Just what was not wanted by the embattled Crown Resorts, the casino group still dominated by James Packer. As woes pile on the company, AUSTRAC, the financial intelligence regulator has escalated the level of its interest in the casino group’s affairs.
The news of that escalation saw Crown shares fall 8% to $8.25 on Monday as investors reckoned the company could end up joining Westpac ($1.3 billion) and the Commonwealth Bank ($700 million) in facing huge fines from AUSTRAC.
Not only is it being probed in an increasingly difficult investigation in by an NSW government-appointed commission, but Victorian regulators are now investigating its affairs, especially in connection with the way the group handled high betting clients and their money.
In addition, shareholders are increasingly upset with the board and management (that’s non-packer shareholders) is being formally investigated by the financial crimes watchdog over potential breaches of anti-money laundering laws in its flagship Melbourne casino.
Crown told investors on Monday morning that it had received a notice from AUSTRAC about potential “non-compliance” and that the regulator had referred the matter to its enforcement team.
AUSTRAC’s concerns were identified in a compliance assessment that began in September 2019 and examined “Crown Melbourne’s management of customers identified as high risk and politically exposed persons.” (the high roller gamblers organised into what are called ‘junkets’ who were recruited, often in China, Hong Kong, and Macau and given special treatment at Crown casinos in Australia).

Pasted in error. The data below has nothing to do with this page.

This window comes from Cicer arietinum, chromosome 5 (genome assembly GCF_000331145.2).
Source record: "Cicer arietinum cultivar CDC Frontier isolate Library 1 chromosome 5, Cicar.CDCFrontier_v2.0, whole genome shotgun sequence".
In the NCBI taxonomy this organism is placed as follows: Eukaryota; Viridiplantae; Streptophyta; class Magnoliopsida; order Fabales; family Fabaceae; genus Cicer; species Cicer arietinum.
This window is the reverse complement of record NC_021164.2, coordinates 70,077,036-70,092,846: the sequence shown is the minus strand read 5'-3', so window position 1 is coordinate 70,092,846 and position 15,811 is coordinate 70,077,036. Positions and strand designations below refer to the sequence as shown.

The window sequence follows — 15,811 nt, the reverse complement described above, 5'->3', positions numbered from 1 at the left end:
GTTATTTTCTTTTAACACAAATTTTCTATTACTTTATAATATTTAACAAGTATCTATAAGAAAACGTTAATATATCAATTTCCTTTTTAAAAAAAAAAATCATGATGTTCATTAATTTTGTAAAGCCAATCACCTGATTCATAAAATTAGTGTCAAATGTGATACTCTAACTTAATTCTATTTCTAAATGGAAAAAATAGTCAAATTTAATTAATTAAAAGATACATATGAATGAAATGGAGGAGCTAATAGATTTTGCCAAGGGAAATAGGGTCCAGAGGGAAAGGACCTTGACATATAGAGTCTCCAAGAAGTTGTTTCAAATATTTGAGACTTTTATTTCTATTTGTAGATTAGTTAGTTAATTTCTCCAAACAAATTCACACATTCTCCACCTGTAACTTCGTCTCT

A series of media reports have revealed that Crown had gone into business with junket operators that have links to organised crime in Asia and that the company had failed to stop money laundering at its Melbourne and Perth casinos.
Those reports have led to a continuing NSW inquiry by the state’s casino regulator, Independent Liquor & Gaming Regulator. Last week Crown received a show-cause notice from the Victorian casino regulator ramped action against the group.
Crown said in its Monday statement the review by AUSTRAC included many areas of possible breaches.
“The potential non-compliance includes concerns in relation to ongoing customer due diligence, and adopting, maintaining and complying with an anti-money laundering/counter-terrorism financing program,” Crown explained.
AUSTRAC’s enforcement team can take court action it can also take out enforcement actions like enforceable undertakings and issuing infringement notices.
AUSTRAC confirmed it had commenced an enforcement investigation into Crown Melbourne.
“The enforcement investigation is a result of an AUSTRAC compliance assessment that commenced in September 2019,” a spokeswoman for the regulator said.
“AUSTRAC won’t comment further as the investigation is ongoing.”